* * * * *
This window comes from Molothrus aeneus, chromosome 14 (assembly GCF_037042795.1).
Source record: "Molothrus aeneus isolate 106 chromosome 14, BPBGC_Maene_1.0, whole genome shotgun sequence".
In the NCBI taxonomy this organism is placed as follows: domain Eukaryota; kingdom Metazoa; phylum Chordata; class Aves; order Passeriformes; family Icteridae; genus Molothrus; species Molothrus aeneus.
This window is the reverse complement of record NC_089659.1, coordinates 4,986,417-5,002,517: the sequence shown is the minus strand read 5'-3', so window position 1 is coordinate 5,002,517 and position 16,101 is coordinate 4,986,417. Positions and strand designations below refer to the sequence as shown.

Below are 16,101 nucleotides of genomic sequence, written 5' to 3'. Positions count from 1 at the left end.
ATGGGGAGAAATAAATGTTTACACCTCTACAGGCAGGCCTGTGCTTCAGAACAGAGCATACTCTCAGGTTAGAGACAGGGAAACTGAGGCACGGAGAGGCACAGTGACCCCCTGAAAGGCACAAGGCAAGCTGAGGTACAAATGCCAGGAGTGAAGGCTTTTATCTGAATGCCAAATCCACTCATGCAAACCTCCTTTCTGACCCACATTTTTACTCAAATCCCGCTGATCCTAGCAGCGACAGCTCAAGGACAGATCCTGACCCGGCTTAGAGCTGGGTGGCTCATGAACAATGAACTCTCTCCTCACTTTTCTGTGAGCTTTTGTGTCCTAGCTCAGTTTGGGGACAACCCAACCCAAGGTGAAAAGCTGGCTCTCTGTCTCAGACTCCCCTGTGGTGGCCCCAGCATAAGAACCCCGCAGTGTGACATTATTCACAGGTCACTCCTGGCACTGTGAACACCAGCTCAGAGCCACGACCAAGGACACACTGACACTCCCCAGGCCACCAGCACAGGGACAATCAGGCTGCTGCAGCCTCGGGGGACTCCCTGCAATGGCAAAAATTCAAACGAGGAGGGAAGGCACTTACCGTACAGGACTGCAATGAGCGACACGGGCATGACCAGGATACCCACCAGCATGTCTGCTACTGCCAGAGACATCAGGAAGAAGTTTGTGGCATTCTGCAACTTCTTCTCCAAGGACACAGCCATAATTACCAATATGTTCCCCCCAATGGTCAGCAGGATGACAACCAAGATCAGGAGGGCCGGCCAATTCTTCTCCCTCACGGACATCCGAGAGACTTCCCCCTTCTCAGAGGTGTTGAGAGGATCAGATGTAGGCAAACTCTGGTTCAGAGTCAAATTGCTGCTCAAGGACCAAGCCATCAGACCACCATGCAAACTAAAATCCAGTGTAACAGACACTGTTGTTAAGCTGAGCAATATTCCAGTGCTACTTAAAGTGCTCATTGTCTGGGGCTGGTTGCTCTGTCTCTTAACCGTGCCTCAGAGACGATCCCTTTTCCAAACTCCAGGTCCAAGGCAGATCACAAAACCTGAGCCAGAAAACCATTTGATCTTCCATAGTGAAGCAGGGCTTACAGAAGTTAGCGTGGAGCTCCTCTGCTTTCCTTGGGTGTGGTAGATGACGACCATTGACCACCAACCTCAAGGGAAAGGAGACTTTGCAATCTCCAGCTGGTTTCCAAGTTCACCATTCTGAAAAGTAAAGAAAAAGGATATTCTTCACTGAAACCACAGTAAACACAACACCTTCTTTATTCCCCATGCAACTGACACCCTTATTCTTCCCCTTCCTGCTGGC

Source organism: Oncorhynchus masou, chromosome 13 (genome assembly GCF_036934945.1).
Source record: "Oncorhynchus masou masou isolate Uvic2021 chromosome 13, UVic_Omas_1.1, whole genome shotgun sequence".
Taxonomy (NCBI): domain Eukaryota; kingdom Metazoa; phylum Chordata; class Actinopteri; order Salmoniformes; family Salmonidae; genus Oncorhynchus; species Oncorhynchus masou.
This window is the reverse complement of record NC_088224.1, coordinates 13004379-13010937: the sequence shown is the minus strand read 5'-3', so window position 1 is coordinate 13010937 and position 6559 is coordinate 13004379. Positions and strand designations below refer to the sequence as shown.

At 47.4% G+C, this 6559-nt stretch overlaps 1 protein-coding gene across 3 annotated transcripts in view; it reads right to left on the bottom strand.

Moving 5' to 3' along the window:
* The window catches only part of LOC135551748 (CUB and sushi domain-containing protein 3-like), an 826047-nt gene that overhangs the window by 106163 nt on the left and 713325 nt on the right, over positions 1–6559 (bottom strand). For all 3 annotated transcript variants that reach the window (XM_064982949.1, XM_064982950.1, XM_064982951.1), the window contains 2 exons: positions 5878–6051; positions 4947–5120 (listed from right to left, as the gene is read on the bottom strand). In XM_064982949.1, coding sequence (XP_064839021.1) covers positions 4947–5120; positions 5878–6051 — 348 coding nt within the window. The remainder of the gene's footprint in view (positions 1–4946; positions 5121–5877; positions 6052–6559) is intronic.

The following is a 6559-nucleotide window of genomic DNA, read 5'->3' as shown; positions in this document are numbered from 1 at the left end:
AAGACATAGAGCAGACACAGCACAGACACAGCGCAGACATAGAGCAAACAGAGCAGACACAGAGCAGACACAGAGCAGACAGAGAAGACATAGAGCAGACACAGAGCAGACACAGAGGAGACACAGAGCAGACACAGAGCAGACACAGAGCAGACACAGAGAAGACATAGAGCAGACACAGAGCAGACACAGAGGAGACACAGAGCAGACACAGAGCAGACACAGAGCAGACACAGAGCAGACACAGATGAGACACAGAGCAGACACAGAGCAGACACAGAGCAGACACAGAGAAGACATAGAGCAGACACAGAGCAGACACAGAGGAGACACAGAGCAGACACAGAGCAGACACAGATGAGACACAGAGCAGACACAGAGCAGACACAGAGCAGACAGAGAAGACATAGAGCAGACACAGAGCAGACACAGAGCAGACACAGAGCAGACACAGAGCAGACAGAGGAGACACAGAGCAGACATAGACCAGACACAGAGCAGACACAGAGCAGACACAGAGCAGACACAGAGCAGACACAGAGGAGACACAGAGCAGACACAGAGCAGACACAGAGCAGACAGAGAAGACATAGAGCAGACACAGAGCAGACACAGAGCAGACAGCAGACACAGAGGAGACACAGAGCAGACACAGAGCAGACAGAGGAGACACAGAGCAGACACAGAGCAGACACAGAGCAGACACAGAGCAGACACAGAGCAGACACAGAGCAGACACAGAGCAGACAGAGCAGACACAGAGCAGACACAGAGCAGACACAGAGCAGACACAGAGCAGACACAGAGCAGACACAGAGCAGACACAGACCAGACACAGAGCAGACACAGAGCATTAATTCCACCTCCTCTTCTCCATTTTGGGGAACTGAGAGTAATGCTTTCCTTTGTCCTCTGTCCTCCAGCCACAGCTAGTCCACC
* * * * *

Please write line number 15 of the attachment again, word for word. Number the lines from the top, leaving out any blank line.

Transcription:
AAGACATAGAGCAGACACAGCACAGACACAGCGCAGACATAGAGCAAACAGAGCAGACACAGAGCAGACACAGAGCAGACAGAGAAGACATAGAGCAGACACAGAGCAGACACAGAGGAGACACAGAGCAGACACAGAGCAGACACAGAGCAGACACAGAGAAGACATAGAGCAGACACAGAGCAGACACAGAGGAGACACAGAGCAGACACAGAGCAGACACAGAGCAGACACAGAGCAGACACAGATGAGACACAGAGCAGACACAGAGCAGACACAGAGCAGACACAGAGAAGACATAGAGCAGACACAGAGCAGACACAGAGGAGACACAGAGCAGACACAGAGCAGACACAGATGAGACACAGAGCAGACACAGAGCAGACACAGAGCAGACAGAGAAGACATAGAGCAGACACAGAGCAGACACAGAGCAGACACAGAGCAGACACAGAGCAGACAGAGGAGACACAGAGCAGACATAGACCAGACACAGAGCAGACACAGAGCAGACACAGAGCAGACACAGAGCAGACACAGAGGAGACACAGAGCAGACACAGAGCAGACACAGAGCAGACAGAGAAGACATAGAGCAGACACAGAGCAGACACAGAGCAGACAGCAGACACAGAGGAGACACAGAGCAGACACAGAGCAGACAGAGGAGACACAGAGCAGACACAGAGCAGACACAGAGCAGACACAGAGCAGACACAGAGCAGACACAGAGCAGACACAGAGCAGACAGAGCAGACACAGAGCAGACACAGAGCAGACACAGAGCAGACACAGAGCAGACACAGAGCAGACACAGAGCAGACACAGACCAGACACAGAGCAGACACAGAGCATTAATTCCACCTCCTCTTCTCCATTTTGGGGAACTGAGAGTAATGCTTTCCTTTGTCCTCTGTCCTCCAGCCACAGCTAGTCCACC